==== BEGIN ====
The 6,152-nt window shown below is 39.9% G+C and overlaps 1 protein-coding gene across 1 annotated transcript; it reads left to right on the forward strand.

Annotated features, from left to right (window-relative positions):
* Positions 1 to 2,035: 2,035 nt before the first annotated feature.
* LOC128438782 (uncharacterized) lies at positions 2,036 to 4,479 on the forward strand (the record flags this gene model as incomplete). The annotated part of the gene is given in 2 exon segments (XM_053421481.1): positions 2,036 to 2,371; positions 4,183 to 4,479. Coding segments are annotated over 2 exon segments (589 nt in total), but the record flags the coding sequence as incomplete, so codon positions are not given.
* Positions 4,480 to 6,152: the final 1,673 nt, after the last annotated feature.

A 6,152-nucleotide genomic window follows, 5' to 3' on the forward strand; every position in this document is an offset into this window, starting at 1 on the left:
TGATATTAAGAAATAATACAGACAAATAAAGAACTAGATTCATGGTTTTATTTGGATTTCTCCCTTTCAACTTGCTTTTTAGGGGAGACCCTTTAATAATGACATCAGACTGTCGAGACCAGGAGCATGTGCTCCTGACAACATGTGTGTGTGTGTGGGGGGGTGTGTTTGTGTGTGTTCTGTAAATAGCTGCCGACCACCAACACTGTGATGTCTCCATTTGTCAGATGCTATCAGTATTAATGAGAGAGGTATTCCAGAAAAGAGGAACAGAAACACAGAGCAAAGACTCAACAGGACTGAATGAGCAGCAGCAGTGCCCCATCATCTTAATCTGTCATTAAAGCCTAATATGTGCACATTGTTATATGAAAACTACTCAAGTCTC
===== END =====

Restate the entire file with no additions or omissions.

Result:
The 6,152-nt window shown below is 39.9% G+C and overlaps 1 protein-coding gene across 1 annotated transcript; it reads left to right on the forward strand.

Annotated features, from left to right (window-relative positions):
* Positions 1 to 2,035: 2,035 nt before the first annotated feature.
* LOC128438782 (uncharacterized) lies at positions 2,036 to 4,479 on the forward strand (the record flags this gene model as incomplete). The annotated part of the gene is given in 2 exon segments (XM_053421481.1): positions 2,036 to 2,371; positions 4,183 to 4,479. Coding segments are annotated over 2 exon segments (589 nt in total), but the record flags the coding sequence as incomplete, so codon positions are not given.
* Positions 4,480 to 6,152: the final 1,673 nt, after the last annotated feature.

A 6,152-nucleotide genomic window follows, 5' to 3' on the forward strand; every position in this document is an offset into this window, starting at 1 on the left:
TGATATTAAGAAATAATACAGACAAATAAAGAACTAGATTCATGGTTTTATTTGGATTTCTCCCTTTCAACTTGCTTTTTAGGGGAGACCCTTTAATAATGACATCAGACTGTCGAGACCAGGAGCATGTGCTCCTGACAACATGTGTGTGTGTGTGGGGGGGTGTGTTTGTGTGTGTTCTGTAAATAGCTGCCGACCACCAACACTGTGATGTCTCCATTTGTCAGATGCTATCAGTATTAATGAGAGAGGTATTCCAGAAAAGAGGAACAGAAACACAGAGCAAAGACTCAACAGGACTGAATGAGCAGCAGCAGTGCCCCATCATCTTAATCTGTCATTAAAGCCTAATATGTGCACATTGTTATATGAAAACTACTCAAGTCTC